The Nation Link to Story
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Sick on the inside: Behind bars in immigrant-only prisons

For years, journalists and advocates have raised questions about medical care inside private federal prisons for noncitizens. This segment exposes the truth behind those complaints, relying on extensive medical files obtained by Investigative Fund reporter Seth Freed Wessler.
Reveal Link to Story
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‘This Man Will Almost Certainly Die’

A year-long investigation about men who die of neglect in separate and unequal federal prisons for immigrants.
The Nation Link to Story
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Buried Under Inequlity

In the community that helped the Black Lives Matter movement grip the national conscience, all three commercial cemeteries founded for the burial of black bodies have fallen into disrepair. In the 1990s, one of these was dug up to make room for an airport expansion. In Greenwood, in the bareness of winter, fallen gravestones can be spotted through brittle reeds. By summertime, they’ve disappeared. Barbara Harris’s story is repeated by one St. Louis family after the next: visits to loved ones’ graves thwarted by overgrowth and poison ivy.
The Nation Link to Story
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Alabama Auto Parts Plant Slapped with Federal Restraining Order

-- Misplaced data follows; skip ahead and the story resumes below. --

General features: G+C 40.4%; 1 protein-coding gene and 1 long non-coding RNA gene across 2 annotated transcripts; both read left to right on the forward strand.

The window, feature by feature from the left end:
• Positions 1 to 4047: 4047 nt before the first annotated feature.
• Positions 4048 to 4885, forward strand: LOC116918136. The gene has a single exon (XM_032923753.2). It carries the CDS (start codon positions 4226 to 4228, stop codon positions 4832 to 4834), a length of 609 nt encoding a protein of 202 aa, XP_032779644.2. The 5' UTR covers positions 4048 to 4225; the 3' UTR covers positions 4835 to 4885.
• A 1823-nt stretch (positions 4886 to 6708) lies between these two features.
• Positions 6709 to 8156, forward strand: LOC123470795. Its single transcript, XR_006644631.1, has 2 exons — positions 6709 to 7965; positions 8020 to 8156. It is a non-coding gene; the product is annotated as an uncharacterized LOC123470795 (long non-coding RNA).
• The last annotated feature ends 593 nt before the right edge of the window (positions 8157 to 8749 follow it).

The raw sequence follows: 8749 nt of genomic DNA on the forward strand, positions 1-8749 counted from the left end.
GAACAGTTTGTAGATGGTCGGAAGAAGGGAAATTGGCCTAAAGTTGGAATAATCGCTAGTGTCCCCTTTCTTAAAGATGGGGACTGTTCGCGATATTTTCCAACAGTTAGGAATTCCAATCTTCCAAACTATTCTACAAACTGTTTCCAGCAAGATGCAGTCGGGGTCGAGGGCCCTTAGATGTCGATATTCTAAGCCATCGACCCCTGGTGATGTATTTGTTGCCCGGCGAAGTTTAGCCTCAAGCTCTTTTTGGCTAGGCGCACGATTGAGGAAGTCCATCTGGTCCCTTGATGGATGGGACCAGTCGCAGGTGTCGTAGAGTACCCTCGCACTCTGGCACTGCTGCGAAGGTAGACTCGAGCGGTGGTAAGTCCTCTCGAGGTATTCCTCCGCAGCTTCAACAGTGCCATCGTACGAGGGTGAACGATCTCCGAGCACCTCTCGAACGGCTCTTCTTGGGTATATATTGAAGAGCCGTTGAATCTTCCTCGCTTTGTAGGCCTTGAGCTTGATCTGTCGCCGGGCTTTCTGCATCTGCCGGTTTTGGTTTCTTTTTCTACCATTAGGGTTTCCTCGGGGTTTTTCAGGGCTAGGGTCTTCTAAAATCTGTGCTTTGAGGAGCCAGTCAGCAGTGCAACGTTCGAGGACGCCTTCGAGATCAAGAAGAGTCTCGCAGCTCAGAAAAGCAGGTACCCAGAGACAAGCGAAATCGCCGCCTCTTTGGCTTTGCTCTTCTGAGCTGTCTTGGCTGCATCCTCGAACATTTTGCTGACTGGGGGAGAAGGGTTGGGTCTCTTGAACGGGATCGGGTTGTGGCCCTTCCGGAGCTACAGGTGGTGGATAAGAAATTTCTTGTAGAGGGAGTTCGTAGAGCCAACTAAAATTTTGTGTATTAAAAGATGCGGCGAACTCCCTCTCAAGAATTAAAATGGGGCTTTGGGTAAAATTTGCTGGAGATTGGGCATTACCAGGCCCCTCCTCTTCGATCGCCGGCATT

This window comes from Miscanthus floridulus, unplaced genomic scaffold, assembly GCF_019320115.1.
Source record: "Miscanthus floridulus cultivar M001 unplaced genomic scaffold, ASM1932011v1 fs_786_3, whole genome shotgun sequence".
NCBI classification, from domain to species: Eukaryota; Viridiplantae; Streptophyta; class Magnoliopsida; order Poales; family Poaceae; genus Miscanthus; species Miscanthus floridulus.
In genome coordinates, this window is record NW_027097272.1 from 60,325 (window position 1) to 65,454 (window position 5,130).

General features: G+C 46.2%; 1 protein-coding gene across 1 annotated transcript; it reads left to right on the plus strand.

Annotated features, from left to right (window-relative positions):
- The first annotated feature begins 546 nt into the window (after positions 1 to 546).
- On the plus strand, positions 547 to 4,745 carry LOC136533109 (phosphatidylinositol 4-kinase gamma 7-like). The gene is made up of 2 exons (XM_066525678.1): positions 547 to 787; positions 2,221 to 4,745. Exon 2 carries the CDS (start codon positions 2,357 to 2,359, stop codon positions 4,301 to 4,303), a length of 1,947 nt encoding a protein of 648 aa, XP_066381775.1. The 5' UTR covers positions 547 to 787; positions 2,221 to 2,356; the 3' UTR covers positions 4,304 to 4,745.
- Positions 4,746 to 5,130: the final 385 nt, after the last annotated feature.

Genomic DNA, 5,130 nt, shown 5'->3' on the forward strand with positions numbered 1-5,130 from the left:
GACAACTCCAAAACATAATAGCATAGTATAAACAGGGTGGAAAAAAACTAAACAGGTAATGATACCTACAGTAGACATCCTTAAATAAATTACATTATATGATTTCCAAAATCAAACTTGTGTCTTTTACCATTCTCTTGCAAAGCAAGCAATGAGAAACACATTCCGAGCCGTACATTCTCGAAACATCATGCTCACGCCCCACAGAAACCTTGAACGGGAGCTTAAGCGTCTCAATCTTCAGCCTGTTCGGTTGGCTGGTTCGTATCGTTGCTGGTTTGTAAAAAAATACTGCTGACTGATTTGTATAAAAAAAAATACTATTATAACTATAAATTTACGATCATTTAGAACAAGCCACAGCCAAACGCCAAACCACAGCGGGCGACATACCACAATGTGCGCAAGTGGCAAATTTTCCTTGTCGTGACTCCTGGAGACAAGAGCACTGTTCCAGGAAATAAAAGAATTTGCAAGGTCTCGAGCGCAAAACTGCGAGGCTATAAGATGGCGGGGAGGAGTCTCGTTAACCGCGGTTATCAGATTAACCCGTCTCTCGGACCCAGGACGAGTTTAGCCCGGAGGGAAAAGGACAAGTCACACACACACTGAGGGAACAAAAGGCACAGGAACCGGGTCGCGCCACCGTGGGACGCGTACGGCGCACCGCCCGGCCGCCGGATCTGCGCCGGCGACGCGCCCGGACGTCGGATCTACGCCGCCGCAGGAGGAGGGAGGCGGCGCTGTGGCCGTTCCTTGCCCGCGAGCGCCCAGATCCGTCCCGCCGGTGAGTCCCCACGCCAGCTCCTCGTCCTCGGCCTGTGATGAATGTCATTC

A federal judge in Alabama issued a temporary restraining order Thursday against auto parts manufacturer Lear Corp. after the Labor Department accused the company of illegally harassing its workers and obstructing a federal safety investigation. The Labor Department on Wednesday asked a federal district court to issue the restraining order against Lear that would force it to drop a lawsuit against a worker it fired after she made public statements about unsafe workplace conditions at the company.
NBC News Link to Story
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Should a Mental Illness Mean You Lose Your Kid?

In August 2009, Mindi, a 25-year-old struggling new parent, experienced what doctors later concluded was a psychotic episode. She had been staying in a cousin's spare basement room in De Soto, Kansas, while trying get on her feet after an unexpected pregnancy and an abusive relationship. She'd been depressed since her daughter was born and was becoming increasingly distrustful of her relatives.
ProPublica Link to Story

About

Seth Freed Wessler

Seth Freed Wessler is an independent reporter in New York and a Puffin Fellow with the Investigative Fund at the Nation Institute. Seth is a senior fellow at the Schuster Institute and was previously a staff reporter for NBCnews.com and Colorlines.com. He has reported for The Nation, ProPublica, This American Life, Reveal/The Center for Investigative Reporting, Elle Magazine, and Al Jazeera. In 2014 and 2015, Seth was a Soros media fellow. He won a Hillman Prize, an Izzy Award, a SABEW investigative award, and the Reporting Award from New York University, where he was a visiting scholar. Seth's reporting has spurred the passage of legislation, inspired advocacy campaigns, and led to shifts in federal and state policy. He has appeared on NPR's Fresh Air, MSNBC, The Leonard Lopate Show and Democracy Now.